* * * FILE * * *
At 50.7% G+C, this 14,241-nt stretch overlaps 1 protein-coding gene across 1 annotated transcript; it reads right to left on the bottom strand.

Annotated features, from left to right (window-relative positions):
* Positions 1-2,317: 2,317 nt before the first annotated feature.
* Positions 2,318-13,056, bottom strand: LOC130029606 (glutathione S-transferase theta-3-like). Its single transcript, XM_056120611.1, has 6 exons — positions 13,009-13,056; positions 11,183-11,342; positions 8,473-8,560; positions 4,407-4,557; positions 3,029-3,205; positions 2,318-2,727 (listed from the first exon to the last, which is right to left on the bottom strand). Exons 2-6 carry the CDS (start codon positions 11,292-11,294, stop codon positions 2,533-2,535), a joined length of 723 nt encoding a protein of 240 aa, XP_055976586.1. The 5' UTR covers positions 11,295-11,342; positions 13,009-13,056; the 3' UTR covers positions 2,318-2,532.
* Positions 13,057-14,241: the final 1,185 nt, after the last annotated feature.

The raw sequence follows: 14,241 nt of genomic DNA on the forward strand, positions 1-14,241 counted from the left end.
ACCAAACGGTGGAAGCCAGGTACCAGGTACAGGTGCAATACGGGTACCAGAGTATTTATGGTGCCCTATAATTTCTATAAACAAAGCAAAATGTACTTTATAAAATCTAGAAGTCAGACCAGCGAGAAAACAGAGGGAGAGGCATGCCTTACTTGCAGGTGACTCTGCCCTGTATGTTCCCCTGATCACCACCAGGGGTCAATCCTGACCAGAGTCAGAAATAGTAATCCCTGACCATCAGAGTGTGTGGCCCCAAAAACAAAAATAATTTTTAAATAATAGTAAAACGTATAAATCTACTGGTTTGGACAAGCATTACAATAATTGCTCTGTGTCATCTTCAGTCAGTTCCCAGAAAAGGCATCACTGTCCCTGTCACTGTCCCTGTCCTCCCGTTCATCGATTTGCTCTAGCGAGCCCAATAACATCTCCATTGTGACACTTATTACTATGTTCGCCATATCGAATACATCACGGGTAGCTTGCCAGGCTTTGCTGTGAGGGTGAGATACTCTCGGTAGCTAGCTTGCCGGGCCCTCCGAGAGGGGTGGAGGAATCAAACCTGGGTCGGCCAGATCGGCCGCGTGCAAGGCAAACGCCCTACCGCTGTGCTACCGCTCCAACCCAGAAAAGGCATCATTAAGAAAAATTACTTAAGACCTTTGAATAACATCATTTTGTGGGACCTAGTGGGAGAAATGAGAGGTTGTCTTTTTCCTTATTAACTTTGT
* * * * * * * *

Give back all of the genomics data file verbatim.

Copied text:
At 50.7% G+C, this 14,241-nt stretch overlaps 1 protein-coding gene across 1 annotated transcript; it reads right to left on the bottom strand.

Annotated features, from left to right (window-relative positions):
* Positions 1-2,317: 2,317 nt before the first annotated feature.
* Positions 2,318-13,056, bottom strand: LOC130029606 (glutathione S-transferase theta-3-like). Its single transcript, XM_056120611.1, has 6 exons — positions 13,009-13,056; positions 11,183-11,342; positions 8,473-8,560; positions 4,407-4,557; positions 3,029-3,205; positions 2,318-2,727 (listed from the first exon to the last, which is right to left on the bottom strand). Exons 2-6 carry the CDS (start codon positions 11,292-11,294, stop codon positions 2,533-2,535), a joined length of 723 nt encoding a protein of 240 aa, XP_055976586.1. The 5' UTR covers positions 11,295-11,342; positions 13,009-13,056; the 3' UTR covers positions 2,318-2,532.
* Positions 13,057-14,241: the final 1,185 nt, after the last annotated feature.

The raw sequence follows: 14,241 nt of genomic DNA on the forward strand, positions 1-14,241 counted from the left end.
ACCAAACGGTGGAAGCCAGGTACCAGGTACAGGTGCAATACGGGTACCAGAGTATTTATGGTGCCCTATAATTTCTATAAACAAAGCAAAATGTACTTTATAAAATCTAGAAGTCAGACCAGCGAGAAAACAGAGGGAGAGGCATGCCTTACTTGCAGGTGACTCTGCCCTGTATGTTCCCCTGATCACCACCAGGGGTCAATCCTGACCAGAGTCAGAAATAGTAATCCCTGACCATCAGAGTGTGTGGCCCCAAAAACAAAAATAATTTTTAAATAATAGTAAAACGTATAAATCTACTGGTTTGGACAAGCATTACAATAATTGCTCTGTGTCATCTTCAGTCAGTTCCCAGAAAAGGCATCACTGTCCCTGTCACTGTCCCTGTCCTCCCGTTCATCGATTTGCTCTAGCGAGCCCAATAACATCTCCATTGTGACACTTATTACTATGTTCGCCATATCGAATACATCACGGGTAGCTTGCCAGGCTTTGCTGTGAGGGTGAGATACTCTCGGTAGCTAGCTTGCCGGGCCCTCCGAGAGGGGTGGAGGAATCAAACCTGGGTCGGCCAGATCGGCCGCGTGCAAGGCAAACGCCCTACCGCTGTGCTACCGCTCCAACCCAGAAAAGGCATCATTAAGAAAAATTACTTAAGACCTTTGAATAACATCATTTTGTGGGACCTAGTGGGAGAAATGAGAGGTTGTCTTTTTCCTTATTAACTTTGT